Examining the Call to a Pastoral Conversion of Structures 

Over the last couple of months, I have written about the document “The Pastoral Conversion of the Parish Community in the Service of the Evangelizing Mission of the Church.” The Congregation for the Clergy in Rome promulgated this document in 2020. I’d like to conclude my reflection on this document this week.

Chapter 6 is “From The Conversion of People to the Conversion of Structures.” This topic is especially close to the Holy Father‘s heart. He sees it as a significant issue in parishes around the world.

Pope Francis has asked the Church around the world to re-examine what it is and what it does. Archbishop Perez has echoed the sentiments of Pope Francis. Archbishop Perez has laid out three top priorities under his Archdiocesan initiative “Called for More.” His top priority is creating a culture of missionary discipleship. He wants to do this both in the Archdiocese and in parishes. In order for this to occur, parishes are going to have to pivot the way that they currently do things. What we did pre-Covid needs to change in light of the dramatic changes around the world after the pandemic. This will require the restructuring of the Archdiocese and within the parishes.

“The parish has to avoid certain items in the process of renewal and restructuring. This includes services and activities that do not express the dynamic of evangelization. Rather, some current parish practices fall under self-preservation.” This statement is taken from Pope Francis‘s encyclical Evangelii Gaudii. Pope Francis quotes Pope Saint Paul VI saying that, “The Church must look with penetrating eyes within herself.” Archbishop Perez echoed this at a recent priest workshop. He said that, “Parishes need to deeply consider how we gather.” It’s an interesting idea requiring some deep consideration and reflection.

The conversion of structures requires a significant change in mentality and an interior renewal. This is especially the case among those trusted with the responsibility of pastoral leadership. Pastors need to consider the profound, emotional, and nostalgic bonds within a Christian community. They ought not to forget that the faith of the people of God is interwoven with familial and communal memories. Often sacred space and sacred place represent important milestones in the life of past generations. These spaces provide occasions that have influenced personal relationships with God. Trauma and hurt need to be avoided in the process of restructuring. It is imperative that any necessary restructuring be carried out with flexibility and gradualism.

What does the Holy Father mean by the phrase “gradualism?” It has to do with the passage of time. It includes stages of development, assessment, correction, experimentation, and approvals, drawn on experimentation. One should not do this hastily. Rational decisions cannot be made to the detriment of those who actually live within the territory. Every plan must be situated within the lived experience of that community. Changes need to be implemented without causing harm. It should be done with a necessary phase of prior consolation, with progressive implementation and verification.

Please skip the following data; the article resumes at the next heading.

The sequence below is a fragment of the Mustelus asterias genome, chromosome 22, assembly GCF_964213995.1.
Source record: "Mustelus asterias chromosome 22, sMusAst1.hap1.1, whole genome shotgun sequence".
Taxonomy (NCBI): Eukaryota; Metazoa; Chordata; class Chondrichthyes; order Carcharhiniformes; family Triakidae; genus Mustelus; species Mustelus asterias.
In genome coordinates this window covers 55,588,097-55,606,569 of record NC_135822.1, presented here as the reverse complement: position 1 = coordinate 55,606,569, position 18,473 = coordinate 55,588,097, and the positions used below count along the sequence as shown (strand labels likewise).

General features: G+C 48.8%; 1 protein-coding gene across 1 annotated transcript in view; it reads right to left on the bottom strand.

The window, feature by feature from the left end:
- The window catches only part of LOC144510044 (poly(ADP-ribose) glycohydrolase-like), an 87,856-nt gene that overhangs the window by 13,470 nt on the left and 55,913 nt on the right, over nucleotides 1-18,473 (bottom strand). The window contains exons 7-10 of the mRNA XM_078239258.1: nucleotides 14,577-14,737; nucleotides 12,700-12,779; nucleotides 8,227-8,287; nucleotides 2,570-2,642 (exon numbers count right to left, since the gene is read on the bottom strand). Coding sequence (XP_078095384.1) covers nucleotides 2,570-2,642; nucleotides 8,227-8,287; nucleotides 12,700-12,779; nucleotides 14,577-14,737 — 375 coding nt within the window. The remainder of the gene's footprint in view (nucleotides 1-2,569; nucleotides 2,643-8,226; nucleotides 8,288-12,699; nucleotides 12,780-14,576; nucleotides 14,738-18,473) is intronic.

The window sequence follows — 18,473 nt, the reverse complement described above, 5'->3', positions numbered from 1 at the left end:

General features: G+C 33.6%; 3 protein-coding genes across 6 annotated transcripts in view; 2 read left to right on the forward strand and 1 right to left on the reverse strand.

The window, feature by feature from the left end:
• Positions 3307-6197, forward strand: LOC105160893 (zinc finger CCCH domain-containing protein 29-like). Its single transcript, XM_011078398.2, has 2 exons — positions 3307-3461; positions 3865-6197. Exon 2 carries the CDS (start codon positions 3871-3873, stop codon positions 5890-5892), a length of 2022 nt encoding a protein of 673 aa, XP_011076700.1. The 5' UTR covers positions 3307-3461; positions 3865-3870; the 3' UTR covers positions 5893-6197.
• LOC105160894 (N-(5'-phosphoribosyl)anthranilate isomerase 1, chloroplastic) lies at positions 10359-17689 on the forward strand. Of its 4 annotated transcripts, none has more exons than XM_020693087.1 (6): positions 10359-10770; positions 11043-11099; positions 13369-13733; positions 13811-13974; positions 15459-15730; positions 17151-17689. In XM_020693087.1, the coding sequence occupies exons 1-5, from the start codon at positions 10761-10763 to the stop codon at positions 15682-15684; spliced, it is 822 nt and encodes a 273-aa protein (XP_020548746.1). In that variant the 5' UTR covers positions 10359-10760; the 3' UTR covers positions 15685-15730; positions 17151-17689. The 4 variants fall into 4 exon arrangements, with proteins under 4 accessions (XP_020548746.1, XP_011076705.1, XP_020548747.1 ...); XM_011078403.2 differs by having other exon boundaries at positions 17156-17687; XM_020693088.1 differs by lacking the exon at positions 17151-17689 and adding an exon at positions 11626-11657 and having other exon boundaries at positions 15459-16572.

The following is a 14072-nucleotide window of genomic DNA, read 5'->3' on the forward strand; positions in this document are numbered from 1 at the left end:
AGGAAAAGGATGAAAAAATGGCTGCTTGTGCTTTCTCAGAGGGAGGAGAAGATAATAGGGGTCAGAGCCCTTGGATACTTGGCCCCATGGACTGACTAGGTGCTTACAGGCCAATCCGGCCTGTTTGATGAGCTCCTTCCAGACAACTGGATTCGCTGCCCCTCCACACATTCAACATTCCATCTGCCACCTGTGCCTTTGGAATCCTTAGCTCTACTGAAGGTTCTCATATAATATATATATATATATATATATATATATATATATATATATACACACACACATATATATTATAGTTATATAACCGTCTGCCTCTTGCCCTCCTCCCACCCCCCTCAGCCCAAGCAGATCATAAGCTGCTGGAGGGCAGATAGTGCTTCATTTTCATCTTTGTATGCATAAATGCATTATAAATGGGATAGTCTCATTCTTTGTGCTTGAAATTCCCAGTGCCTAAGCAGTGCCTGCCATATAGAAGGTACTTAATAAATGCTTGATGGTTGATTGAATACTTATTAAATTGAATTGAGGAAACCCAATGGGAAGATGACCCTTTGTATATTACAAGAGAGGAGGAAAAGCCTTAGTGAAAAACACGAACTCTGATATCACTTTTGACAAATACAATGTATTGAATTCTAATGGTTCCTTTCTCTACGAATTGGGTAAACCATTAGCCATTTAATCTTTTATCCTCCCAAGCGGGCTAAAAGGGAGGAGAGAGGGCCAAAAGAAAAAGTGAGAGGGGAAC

The pastoral conversion of structures implies the faithful holy people of God are anointed with the grace of the Holy Spirit. They should consciously and lucidly seek areas of communion and participation. And this way, the anointing of the people of God can find concrete ways to express itself. The baptized need to realize that they are “protagonists of evangelization.” (I like that phrase, “protagonists of evangelization” … Fr. Zlock.) In turn, the pastor must instruct the faithful in such a way that the community feels both directly involved and responsible in caring for the needs of the Church.

The document also offers a word of caution. The central driving force of evangelization has to be at the heart of the mission of the parish. Priests, deacons, consecrated men, women, and the laity are involved. They need to exercise their respective charisms and the responsibility that corresponds to them to foster that culture of missionary discipleship. Consultation, respect, and honor of the past are important.

However, as one priest at our Archdiocesan workshop was heard to say, “Serenity and nostalgia cost money. The Archdiocese of Philadelphia has been willing to spend millions of dollars, over many years, to retain serenity and nostalgia. Some things should be retained. However, a candid dispassionate judgment also needs to be made whether practices and activities are bearing fruit. Are they sustainable? Will they bear fruit in the years ahead?”

Challenging questions….

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